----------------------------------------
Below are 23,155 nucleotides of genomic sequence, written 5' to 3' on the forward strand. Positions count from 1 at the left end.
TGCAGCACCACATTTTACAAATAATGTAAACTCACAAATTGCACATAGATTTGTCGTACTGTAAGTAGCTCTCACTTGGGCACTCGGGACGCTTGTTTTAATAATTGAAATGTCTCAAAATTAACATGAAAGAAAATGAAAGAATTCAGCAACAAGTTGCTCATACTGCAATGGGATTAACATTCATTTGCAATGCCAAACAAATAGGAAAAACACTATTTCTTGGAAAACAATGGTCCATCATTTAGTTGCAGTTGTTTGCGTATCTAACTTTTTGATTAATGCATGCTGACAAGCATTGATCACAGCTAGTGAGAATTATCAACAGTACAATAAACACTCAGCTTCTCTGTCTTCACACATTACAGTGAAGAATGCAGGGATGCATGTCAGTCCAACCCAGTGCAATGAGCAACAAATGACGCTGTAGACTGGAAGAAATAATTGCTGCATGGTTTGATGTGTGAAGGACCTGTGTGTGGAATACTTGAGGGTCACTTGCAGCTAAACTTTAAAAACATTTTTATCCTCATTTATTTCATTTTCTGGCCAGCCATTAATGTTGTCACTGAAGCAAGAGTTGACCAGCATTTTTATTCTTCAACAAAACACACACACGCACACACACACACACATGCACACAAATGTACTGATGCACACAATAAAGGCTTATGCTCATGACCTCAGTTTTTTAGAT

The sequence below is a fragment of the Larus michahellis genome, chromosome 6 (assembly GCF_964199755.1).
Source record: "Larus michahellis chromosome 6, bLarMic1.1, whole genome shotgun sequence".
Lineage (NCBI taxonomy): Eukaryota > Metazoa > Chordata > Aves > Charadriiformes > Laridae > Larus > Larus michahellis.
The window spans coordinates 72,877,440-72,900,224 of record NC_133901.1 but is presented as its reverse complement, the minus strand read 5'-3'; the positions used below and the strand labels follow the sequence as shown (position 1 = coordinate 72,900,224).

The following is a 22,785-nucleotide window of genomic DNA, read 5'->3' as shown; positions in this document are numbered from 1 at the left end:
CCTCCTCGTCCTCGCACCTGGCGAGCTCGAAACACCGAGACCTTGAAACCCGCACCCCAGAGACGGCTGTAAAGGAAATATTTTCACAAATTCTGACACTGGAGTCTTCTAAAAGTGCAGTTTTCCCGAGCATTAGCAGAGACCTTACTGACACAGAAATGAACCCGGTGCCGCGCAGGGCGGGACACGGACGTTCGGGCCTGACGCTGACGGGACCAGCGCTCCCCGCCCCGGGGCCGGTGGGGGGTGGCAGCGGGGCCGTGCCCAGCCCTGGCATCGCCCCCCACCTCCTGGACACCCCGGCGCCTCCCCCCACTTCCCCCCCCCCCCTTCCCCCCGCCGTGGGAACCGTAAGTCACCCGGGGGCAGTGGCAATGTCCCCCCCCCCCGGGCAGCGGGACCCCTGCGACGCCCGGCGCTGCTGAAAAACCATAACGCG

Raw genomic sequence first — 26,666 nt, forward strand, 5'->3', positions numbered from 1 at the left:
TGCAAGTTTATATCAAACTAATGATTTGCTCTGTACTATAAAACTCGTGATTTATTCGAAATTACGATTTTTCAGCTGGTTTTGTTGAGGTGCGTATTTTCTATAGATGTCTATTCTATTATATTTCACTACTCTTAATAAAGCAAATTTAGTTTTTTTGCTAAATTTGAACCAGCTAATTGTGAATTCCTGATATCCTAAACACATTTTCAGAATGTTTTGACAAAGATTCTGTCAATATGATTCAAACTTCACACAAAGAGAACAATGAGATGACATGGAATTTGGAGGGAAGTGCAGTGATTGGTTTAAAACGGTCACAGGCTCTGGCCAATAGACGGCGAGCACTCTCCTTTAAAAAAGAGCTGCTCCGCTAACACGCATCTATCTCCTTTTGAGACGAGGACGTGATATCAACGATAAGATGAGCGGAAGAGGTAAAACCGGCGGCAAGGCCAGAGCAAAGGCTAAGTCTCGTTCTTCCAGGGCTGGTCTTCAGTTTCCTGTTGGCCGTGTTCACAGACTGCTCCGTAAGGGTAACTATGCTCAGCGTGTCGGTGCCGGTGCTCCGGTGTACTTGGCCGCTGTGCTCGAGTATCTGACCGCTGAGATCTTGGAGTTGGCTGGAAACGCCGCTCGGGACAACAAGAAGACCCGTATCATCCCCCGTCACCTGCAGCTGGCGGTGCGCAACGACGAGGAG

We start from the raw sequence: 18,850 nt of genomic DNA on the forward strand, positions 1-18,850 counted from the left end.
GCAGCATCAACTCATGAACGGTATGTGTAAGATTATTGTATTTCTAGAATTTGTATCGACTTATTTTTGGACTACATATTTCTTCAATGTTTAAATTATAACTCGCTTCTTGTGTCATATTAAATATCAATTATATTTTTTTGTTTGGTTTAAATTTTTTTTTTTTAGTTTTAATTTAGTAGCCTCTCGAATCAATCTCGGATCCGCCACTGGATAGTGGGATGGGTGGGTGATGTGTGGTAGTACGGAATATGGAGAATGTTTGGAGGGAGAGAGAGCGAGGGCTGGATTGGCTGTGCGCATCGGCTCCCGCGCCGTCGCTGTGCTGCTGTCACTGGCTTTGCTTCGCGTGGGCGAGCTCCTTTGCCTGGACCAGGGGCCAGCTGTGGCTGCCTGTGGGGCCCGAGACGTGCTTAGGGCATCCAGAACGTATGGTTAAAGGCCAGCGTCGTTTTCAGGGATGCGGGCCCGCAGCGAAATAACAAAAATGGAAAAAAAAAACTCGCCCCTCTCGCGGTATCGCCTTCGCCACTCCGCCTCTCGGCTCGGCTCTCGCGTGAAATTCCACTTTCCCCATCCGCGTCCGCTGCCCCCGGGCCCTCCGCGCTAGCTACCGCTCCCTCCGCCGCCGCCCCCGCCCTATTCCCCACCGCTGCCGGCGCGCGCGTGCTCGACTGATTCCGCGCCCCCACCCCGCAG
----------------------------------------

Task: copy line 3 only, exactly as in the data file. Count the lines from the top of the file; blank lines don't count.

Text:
The sequence below is a fragment of the Larus michahellis genome, chromosome 6 (assembly GCF_964199755.1).